- North Carolina Sen. Richard Burr will step down as chairman of the Senate Intelligence Committee while being investigated for a series of stock transactions he made earlier this year, Senate Majority Leader Mitch McConnell announced Thursday.
- Burr dumped as much as $1.72 million in stocks in February, days after reassuring the public the Trump administration was well prepared to handle the novel coronavirus outbreak.
- Burr unloaded his stocks shortly before the US stock market plunged amid fears of the outbreak.
- His committee was reportedly getting daily briefings on the threat of the coronavirus around the time he dumped his stock.
- The North Carolina lawmaker has denied any wrongdoing and a spokesperson for his office said he is cooperating with the investigation.
- Visit Business Insider’s homepage for more stories.
Republican Sen. Richard Burr of North Carolina will temporarily step down from his post as Chairman of the US Senate Select Committee on Intelligence as the FBI investigates his stock trades, Sen. Majority Leader Mitch McConnell said on Thursday.
On Wednesday, The Los Angeles Times reported that the FBI had seized a cell phone belonging to Burr while investigating stock trades he made earlier this year. He was reportedly served with a search warrant at his home near Washington, DC.
“Senator Burr contacted me this morning to inform me of his decision to step aside as Chairman of the Intelligence Committee during the pendency of the investigation,” McConnell said in a statement. “We agreed that this decision would be in the best interests of the committee and will be effective at the end of the day tomorrow.”
Burr and other members of the powerful Senate Intelligence Committee have access to the federal government’s most classified and sensitive information.
According to Reuters, Burr’s committee was getting daily briefings on the threat of the coronavirus around the time he dumped his stock.
The senator unloaded up to $1.72 million in stocks on February 13, days after reassuring the public that the Trump administration was well prepared to handle the outbreak of the novel coronavirus.
A source familiar with the matter told CNN his committee did not get a briefing the week he sold his stocks.
In a February 7, op-ed for Fox News, Burr — along with Republican Sen. Lamar Alexander of Tennessee — acknowledged that “Americans are rightfully concerned about the coronavirus” at a time when the number of cases in China was still skyrocketing.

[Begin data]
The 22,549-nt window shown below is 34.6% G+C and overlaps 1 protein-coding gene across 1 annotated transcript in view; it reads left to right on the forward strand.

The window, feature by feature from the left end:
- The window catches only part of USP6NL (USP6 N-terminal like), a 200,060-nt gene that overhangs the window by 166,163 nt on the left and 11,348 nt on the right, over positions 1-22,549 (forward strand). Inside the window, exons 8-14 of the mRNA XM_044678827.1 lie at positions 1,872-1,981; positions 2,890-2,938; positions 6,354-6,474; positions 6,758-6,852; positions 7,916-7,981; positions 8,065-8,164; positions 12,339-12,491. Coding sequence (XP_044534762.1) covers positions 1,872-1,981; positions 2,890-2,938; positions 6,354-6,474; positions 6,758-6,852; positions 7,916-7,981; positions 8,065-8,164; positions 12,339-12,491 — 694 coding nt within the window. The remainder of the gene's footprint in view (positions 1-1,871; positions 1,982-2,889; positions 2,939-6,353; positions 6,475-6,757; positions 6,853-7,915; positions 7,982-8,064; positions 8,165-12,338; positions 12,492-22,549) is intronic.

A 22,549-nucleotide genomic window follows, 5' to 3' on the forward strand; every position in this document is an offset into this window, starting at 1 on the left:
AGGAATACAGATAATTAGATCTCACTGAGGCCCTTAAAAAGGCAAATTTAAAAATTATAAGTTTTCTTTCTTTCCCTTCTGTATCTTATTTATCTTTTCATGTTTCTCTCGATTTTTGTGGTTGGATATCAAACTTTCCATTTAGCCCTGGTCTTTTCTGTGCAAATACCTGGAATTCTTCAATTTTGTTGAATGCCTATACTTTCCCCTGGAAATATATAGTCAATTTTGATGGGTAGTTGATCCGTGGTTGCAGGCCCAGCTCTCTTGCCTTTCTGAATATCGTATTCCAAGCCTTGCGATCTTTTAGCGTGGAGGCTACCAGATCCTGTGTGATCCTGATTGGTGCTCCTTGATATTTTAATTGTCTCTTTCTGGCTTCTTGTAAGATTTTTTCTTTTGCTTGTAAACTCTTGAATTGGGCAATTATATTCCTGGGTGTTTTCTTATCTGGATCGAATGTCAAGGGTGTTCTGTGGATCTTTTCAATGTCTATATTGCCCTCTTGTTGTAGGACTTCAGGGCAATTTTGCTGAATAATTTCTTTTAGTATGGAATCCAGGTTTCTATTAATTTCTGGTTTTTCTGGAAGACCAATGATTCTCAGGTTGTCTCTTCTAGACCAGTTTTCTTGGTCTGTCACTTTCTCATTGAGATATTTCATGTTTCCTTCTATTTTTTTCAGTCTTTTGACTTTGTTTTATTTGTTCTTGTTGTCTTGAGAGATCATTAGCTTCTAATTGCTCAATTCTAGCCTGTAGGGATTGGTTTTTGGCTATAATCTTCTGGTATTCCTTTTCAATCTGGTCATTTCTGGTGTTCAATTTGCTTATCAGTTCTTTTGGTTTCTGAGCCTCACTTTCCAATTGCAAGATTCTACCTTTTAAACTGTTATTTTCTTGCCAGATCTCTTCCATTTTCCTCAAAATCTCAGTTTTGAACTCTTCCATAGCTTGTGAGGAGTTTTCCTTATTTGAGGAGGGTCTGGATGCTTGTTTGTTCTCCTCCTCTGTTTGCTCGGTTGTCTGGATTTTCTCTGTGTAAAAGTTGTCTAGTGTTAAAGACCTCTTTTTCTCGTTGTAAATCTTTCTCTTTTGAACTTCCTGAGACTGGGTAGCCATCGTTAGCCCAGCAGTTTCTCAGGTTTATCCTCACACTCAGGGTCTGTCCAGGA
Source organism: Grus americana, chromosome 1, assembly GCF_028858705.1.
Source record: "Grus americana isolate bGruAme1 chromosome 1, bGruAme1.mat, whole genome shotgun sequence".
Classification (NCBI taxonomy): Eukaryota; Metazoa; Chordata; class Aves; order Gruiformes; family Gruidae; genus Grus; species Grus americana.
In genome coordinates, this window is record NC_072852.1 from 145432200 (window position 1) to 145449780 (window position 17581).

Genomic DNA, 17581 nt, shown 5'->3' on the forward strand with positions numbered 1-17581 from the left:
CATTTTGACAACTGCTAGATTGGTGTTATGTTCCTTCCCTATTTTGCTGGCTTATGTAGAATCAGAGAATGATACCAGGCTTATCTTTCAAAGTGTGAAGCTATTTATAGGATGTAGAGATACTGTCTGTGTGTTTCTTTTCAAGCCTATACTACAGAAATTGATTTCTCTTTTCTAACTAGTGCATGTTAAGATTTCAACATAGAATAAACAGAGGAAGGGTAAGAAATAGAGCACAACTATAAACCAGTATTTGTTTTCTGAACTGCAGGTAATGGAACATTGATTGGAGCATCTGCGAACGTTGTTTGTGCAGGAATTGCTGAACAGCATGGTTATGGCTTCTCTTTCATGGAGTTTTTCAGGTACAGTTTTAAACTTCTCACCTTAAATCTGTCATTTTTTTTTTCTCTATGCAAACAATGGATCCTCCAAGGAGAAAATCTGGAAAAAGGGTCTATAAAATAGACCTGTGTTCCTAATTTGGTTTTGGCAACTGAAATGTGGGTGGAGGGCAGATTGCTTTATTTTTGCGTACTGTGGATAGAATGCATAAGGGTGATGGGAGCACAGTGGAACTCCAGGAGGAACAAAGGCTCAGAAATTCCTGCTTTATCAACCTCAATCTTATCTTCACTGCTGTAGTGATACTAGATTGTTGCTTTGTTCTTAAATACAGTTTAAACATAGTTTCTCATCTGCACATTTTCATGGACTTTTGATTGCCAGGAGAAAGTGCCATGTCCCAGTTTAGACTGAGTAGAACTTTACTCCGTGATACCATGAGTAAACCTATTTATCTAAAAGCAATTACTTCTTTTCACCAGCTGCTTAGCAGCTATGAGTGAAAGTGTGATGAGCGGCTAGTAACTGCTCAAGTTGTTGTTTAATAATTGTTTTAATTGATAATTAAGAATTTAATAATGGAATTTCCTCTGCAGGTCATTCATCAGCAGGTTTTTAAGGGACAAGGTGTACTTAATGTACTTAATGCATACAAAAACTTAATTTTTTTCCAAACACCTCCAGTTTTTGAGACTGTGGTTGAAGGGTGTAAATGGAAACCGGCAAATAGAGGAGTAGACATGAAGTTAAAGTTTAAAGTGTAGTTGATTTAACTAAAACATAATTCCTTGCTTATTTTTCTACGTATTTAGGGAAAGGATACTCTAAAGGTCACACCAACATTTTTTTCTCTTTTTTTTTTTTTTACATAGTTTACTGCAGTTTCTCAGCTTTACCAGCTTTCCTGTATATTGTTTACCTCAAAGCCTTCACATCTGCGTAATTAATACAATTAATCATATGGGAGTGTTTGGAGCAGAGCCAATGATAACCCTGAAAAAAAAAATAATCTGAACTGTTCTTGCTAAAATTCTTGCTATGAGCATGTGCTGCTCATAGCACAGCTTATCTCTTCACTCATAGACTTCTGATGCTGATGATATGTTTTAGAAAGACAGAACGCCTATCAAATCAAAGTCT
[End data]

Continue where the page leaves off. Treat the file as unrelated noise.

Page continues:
The senators added, however, that “Thankfully, the United States today is better prepared than ever before to face emerging public health threats, like the coronavirus, in large part due to the work of the Senate Health Committee, Congress, and the Trump Administration.”
According to Burr’s financial disclosure form, he started dumping stock on February 13, six days after writing that op-ed.
He made a total of 33 separate transactions, unloading anywhere from $1,001 to $100,000 worth of stocks in different companies.
Burr defended his actions the day after ProPublica first reported on the stock sales, saying in a statement, “I relied solely on public news reports to guide my decision regarding the sale of stocks on February 13. Specifically, I closely followed CNBC’s daily health and science reporting out of its Asia bureaus at the time.”
He added: “Understanding the assumption many could make in hindsight, however, I spoke this morning with the chairman of the Senate Ethics Committee and asked him to open a complete review of the matter with full transparency.”
ProPublica’s report came hours after NPR reported it had obtained a recording that features Burr raising dire concerns about the coronavirus to members of a private Washington club.
“There’s one thing I can tell you about this: It is much more aggressive in its transmission than anything we have seen in recent history. It’s probably more akin to the 1918 pandemic,” Burr said in the recording, according to NPR.
“Every company should be cognizant of the fact that you may have to alter your travel,” Burr added. “You may have to look at your employees and judge whether the trip they’re making to Europe is essential or whether it could be done on video conference. Why risk it?”
After ProPublica published its report, it surfaced that several other US senators had also dumped millions in stocks right before the markets plummeted amid fears of the coronavirus.
Republican Sen. Kelly Loeffler of Georgia sold off shares after a closed-door briefing on the outbreak on January 24. Sen. Jim Inhofe of Oklahoma and Sen. Dianne Feinstein of California also unloaded stocks in the weeks after the briefing. All of the senators have denied any wrongdoing.
CNN reported in March that the Justice Department was investigating the actions of US lawmakers who sold stocks before the market plunged amid coronavirus fears. The FBI has reportedly reached out to Burr as part of the probe.
In a statement to CNN, Alice Fisher, a lawyer for Burr, said he “welcomes a thorough review of the facts in this matter, which will establish that his actions were appropriate.”
Loeffler, Inhofe, and Feinstein’s offices said the lawmakers have not been contacted by the FBI. Inhofe and Loeffler said their stock transactions are held by third parties, while Feinstein said that her husband had sold the stocks and that she holds “all assets in a blind trust of which I have no control.”